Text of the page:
Now Blackhawks turn their attention to Predators


Now Blackhawks turn their attention to Predators

Watch the first two games of the Blackhawks-Predators playoff series Wednesday and Friday on Comcast Sportsnet, with Pregame Live coverage beginning 30 minutes before the puck drops.

DENVER – The Blackhawks will look at their 82nd regular-season game for what it was: a pretty good game, sans a few of their top players, despite it being their fourth loss in a row.

But Saturday wasn’t so much about looking back as looking forward: it’s playoff time.

The Blackhawks closed out their regular season with their fourth consecutive loss, a 3-2 defeat to the Colorado Avalanche. It was another one-goal loss, this one coming in the last 33 seconds. But considering the Blackhawks’ first-round playoff path was set hours before this game and Jonathan Toews and Duncan Keith took the night off to rest, the Blackhawks could live with it.

And now it’s all about the Nashville Predators, the Blackhawks’ opponent when the playoffs begin next week. Nashville hosts the first two games, with Game 1 slated for 7:30 p.m. CT Wednesday and Game 2 scheduled for 8:30 p.m. CT Friday. Games 3 and 4 are back in Chicago; Game 3 is 2 p.m. April 19 and Game 4 is 8:30 p.m. April 21. The Blackhawks haven’t seen the Predators since Dec. 29, when they had their final regular-season matchup in Chicago. The Predators also had a bumpy regular-season finish, going 0-4-2 in their last six games. But the Blackhawks say that means nothing.

“It starts fresh; everything’s even,” coach Joel Quenneville said. “They had a great start to their season. They have a tremendousback end, they’re strong in net and have assets up front. Certainly they’re dangerous in a lot of ways. It’s a great year from where they were last year. It’ll be a great matchup.”

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The Blackhawks should enter the first round in pretty good health. Brad Richards and Kimmo Timonen, who each missed these last few regular-season games with upper-body injuries, should be ready to go. The one wildcard is Patrick Kane (fractured left clavicle), who has been skating well and taking stronger shots but has yet to be cleared for contact according to Quenneville. Still, it seems Kane will join the Blackhawks sooner than the original timetable, which put him out until the Western Conference Finals.

Still, if Kane’s not cleared for this first round, the Blackhawks have to be prepared to play without him. They have to find a way to score goals, something they’ve been lacking down the stretch – five goals in their last four games.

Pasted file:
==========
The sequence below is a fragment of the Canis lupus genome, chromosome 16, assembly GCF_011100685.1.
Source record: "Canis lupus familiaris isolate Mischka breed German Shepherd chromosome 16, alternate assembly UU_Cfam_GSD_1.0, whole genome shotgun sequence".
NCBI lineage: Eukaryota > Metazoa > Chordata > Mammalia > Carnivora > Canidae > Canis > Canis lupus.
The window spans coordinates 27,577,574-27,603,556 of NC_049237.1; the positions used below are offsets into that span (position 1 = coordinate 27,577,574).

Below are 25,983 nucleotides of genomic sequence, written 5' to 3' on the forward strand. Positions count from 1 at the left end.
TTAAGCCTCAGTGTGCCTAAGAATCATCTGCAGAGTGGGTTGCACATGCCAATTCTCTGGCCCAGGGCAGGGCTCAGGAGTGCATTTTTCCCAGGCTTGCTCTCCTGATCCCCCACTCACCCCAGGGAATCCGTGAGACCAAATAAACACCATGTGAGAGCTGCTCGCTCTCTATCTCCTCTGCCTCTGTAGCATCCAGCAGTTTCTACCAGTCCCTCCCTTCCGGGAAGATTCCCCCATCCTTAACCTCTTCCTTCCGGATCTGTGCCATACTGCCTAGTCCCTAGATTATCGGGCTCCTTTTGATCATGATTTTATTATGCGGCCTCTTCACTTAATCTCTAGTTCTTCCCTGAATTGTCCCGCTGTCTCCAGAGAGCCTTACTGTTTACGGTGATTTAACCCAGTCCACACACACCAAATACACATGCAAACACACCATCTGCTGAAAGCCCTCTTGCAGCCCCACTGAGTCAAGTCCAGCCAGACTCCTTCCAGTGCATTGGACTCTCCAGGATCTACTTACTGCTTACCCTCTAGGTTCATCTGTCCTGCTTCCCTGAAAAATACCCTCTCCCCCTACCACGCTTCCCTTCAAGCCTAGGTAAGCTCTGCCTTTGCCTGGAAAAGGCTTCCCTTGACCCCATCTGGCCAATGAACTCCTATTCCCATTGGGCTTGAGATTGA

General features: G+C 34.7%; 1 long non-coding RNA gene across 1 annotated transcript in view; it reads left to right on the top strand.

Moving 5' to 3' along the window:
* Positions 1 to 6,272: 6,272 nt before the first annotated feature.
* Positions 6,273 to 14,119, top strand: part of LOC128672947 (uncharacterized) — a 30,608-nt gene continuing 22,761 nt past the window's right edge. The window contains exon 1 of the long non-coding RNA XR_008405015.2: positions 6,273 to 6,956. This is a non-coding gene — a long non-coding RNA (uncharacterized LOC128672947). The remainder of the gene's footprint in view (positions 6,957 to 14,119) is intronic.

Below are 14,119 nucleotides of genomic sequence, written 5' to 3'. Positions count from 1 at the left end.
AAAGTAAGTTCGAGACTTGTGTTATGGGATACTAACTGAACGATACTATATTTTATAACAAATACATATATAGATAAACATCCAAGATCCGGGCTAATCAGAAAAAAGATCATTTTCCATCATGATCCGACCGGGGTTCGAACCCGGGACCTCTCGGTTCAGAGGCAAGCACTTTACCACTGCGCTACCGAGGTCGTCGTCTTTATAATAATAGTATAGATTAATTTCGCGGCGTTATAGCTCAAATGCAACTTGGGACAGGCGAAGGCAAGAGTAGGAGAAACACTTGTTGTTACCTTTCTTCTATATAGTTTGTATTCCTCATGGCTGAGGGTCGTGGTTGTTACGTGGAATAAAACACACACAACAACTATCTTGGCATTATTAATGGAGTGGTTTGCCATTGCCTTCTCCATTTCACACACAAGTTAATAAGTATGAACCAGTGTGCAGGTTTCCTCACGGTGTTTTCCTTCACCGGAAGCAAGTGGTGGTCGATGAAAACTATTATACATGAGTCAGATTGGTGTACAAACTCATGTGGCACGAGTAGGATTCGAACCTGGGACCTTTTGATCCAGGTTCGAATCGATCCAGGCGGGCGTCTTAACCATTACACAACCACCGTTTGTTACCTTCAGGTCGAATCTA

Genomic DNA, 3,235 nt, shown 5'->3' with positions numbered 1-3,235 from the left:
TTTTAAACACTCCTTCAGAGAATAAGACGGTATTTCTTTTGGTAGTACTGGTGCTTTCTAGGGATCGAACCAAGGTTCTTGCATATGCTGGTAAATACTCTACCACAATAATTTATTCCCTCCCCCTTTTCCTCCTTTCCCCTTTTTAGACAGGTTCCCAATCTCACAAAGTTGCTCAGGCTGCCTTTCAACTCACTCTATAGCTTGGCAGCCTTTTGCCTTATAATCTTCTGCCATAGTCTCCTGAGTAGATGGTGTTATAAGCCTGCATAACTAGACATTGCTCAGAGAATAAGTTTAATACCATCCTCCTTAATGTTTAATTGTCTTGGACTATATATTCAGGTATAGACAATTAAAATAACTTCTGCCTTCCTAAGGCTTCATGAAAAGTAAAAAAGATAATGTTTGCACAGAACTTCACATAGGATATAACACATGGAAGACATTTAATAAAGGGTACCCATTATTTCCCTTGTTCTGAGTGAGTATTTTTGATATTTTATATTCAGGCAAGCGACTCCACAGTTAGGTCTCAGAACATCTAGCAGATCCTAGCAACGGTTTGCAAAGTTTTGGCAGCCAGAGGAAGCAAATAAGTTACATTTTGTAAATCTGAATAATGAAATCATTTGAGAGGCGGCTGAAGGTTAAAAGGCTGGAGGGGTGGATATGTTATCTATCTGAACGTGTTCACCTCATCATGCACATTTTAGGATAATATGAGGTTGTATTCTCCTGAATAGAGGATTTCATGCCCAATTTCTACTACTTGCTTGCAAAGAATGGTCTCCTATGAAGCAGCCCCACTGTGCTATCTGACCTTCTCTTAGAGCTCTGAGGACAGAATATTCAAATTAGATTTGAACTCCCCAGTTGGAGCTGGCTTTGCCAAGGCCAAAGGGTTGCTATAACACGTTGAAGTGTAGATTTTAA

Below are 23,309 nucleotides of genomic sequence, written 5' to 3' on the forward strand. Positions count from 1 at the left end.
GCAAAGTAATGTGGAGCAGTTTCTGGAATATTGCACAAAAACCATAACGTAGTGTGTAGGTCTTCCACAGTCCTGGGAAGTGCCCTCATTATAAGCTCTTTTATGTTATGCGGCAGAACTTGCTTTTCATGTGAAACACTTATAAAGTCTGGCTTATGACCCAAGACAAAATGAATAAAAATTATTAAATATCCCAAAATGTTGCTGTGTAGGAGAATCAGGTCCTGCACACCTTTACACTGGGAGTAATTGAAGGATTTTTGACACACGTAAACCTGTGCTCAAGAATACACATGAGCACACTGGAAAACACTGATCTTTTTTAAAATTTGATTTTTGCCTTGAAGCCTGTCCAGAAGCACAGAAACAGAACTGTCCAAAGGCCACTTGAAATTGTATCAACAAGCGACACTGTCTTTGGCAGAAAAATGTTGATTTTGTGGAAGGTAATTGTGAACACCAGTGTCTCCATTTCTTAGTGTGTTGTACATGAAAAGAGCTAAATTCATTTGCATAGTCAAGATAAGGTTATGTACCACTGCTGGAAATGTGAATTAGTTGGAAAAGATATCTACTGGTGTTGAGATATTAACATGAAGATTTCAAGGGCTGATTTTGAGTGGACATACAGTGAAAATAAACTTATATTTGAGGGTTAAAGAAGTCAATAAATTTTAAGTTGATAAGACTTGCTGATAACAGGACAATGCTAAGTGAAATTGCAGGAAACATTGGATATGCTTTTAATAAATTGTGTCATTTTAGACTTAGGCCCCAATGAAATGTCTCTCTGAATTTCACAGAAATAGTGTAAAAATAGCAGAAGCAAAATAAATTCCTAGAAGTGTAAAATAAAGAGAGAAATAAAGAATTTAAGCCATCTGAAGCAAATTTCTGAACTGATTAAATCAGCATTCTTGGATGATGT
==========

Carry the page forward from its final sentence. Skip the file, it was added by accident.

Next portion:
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The Blackhawks will take their final regular-season game for what it was: a pretty solid game despite missing Kane, Keith, Toews and Corey Crawford, who was also given the night off to rest. They’ll start on the road and against a Predators team that has offense to go with the defense and goaltending they’ve had for years. Let the second season begin.

“Well, we know we’re facing an extremely good team,” Marian Hossa said. “They played very consistent the whole season. They have great balance and [they’re] very dangerous offensively. It’ll be a great challenge and we’re looking forward to it.”

Getting to know four newly-signed Blackhawks


Getting to know four newly-signed Blackhawks

The Blackhawks announced Monday that they have officially agreed to terms with forward Dominik Kahun, defensemen Lucas Carlsson and Darren Raddysh and goaltender Kevin Lankinen on entry-level contracts.

Kahun ($925,000 cap hit), Lankinen ($925,000) and Raddysh ($730,000) each signed two-year deals that run through the 2019-20 season while Carlsson's is a three-year deal that runs through the 2020-21 campaign and carries a cap hit of $792,500.

So who are these guys? Let's meet them:


Drafted in the fourth round (No. 110 overall) by the Blackhawks in 2016, Carlsson set a career-high with 17 points (seven goals, 10 assists) in 44 games this season with Brynäs IF of the Swedish Hockey League. He was tied for fourth among all blue liners with seven goals.

Carlsson, 20, doesn't have major upside, but he's a reliable, well-rounded defenseman and that's what drew the attention of Blackhawks vice president of amateur scouting Mark Kelley.

“When he’s on the ice, he makes things happen," Kelley told Scott Powers of The Athletic last summer. "I think what impressed the Sweden under-20 coach was Lucas’ ability to challenge in all three zones. He’s an active defensively. Offensively, he challenges. He keeps plays alive.”